Next morning we did a lot of sitting around twiddling our thumbs before finally setting off at about 10:30, or “9:00-9:30” Thai time. Some of us thought it would have been sensible to leave earlier and not be walking during the hottest part of the day but never mind. We spent the morning going uphill and in the early afternoon we heard the rumble of thunder in the distance. Joshua picked up the pace a bit which made it a bit too fast for some but was fine for me. We crested the ridge we had been climbing and started downhill, quite steep and a bit slippery in places. The theme for the day was even bigger spiders and waterfalls. We arrived at our overnight stop – a Karen farm – at about 16:00 and it still wasn’t raining. There was a hut where the farmer lived, a dormitory hut for about a dozen people, five huts for two people each and a toilet hut. Hmmm, no shower. But wait! Joshua hurried us into swimming costumes and a hundred metres further along the river to bathe under the waterfall we could hear roaring but hadn’t yet seen. He was keen for us to use the waterfall before the rain started and the river turned muddy. We hadn’t expected that when we set off in the morning. The water was a little cold at first but OK once we got used to it. It was very picturesque and a real pleasure to be in our own little paradise splashing around under the waterfall. We hauled ourselves out to dry out on the warm rocks. Dinner was excellent just as it had been the night before. The weather gods continued to smile on us and there was no rain except a light shower overnight, but it was delivered with a lot of lightning and the rumble of thunder.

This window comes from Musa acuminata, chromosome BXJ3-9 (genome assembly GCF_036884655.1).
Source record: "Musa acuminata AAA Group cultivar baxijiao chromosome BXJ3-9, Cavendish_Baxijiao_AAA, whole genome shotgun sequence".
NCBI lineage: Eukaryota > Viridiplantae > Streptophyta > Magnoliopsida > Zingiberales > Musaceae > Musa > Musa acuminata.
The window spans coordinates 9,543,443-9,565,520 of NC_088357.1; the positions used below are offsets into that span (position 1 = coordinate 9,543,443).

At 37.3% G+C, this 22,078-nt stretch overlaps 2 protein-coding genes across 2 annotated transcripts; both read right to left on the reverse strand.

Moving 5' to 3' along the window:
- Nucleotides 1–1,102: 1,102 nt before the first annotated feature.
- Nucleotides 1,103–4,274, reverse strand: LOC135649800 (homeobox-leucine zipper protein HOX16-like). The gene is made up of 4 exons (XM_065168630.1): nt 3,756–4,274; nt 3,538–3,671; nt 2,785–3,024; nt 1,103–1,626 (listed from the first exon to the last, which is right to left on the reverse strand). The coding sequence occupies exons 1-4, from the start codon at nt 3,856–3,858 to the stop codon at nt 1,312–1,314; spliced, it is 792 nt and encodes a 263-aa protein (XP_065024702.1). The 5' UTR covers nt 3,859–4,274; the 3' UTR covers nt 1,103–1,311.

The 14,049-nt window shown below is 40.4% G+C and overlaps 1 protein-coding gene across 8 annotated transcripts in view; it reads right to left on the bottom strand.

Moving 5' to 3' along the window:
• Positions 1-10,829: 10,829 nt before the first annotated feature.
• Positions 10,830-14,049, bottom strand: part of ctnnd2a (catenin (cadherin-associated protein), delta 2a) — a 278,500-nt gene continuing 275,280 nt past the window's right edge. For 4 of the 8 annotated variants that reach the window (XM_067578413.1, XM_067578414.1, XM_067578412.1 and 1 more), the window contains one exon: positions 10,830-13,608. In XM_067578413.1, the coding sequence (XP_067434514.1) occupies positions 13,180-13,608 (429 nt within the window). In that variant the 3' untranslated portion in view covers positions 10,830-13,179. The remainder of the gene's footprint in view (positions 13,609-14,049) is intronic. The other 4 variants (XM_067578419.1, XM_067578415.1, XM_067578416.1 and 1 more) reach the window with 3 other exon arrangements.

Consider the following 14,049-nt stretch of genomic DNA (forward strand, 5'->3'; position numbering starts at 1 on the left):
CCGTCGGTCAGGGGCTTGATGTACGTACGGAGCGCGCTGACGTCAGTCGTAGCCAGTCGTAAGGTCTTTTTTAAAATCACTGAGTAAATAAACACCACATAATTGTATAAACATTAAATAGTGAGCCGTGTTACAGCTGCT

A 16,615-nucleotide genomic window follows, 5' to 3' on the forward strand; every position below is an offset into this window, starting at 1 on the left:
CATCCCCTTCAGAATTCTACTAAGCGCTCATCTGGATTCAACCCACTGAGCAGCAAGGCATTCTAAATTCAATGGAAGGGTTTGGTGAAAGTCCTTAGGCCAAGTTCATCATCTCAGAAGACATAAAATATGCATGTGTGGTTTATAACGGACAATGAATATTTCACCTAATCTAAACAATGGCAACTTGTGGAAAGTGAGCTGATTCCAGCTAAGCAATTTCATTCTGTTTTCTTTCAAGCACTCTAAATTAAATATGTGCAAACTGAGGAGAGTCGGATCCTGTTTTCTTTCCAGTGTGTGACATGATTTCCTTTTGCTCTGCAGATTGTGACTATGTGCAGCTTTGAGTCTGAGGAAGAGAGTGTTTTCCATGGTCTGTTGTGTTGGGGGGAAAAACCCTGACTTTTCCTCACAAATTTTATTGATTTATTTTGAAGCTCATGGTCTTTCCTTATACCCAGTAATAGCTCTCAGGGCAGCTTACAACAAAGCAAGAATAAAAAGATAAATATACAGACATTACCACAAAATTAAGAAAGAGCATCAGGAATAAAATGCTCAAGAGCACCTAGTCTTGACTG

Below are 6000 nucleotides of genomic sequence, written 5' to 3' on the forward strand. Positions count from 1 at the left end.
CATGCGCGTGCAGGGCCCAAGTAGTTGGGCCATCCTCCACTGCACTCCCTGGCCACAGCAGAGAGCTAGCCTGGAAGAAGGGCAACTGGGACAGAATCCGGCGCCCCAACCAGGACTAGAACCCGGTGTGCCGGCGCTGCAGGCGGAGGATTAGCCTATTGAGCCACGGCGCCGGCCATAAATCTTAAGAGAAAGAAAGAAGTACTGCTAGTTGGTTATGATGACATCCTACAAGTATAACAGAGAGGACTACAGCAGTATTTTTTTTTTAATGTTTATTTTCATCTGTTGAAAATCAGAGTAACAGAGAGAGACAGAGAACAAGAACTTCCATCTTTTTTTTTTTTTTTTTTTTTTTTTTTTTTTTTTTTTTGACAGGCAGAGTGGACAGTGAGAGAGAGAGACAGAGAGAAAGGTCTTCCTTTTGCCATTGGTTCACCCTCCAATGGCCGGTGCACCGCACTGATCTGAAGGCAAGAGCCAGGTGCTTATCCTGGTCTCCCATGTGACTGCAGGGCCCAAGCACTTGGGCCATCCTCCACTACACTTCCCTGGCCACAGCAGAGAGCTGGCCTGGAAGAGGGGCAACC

On our final morning we set off again after a filling breakfast of boiled eggs, a mountain of toast, butter, jam and tea. Only an hour and a half of walking brought us to a waiting pickup truck and we were ferried to our lunch stop where we were joined by a couple of Brit girls and an American guy. After lunch we did an elephant ride and went bamboo rafting. Two people per elephant and three per raft. Our elephant or it’s mahout seemed to have a bit of an independent mind. While the others stuck to the gentle slopes ours liked to show off how steep a hill it could manage. Songkran was still in the locals’ minds and there was lots of splashing as we passed them on the banks and on rafts. This time we could join in so it was much more fun. Soaked after the rafting we dried off and took about an hour in the pickup to return to Chiang Mai.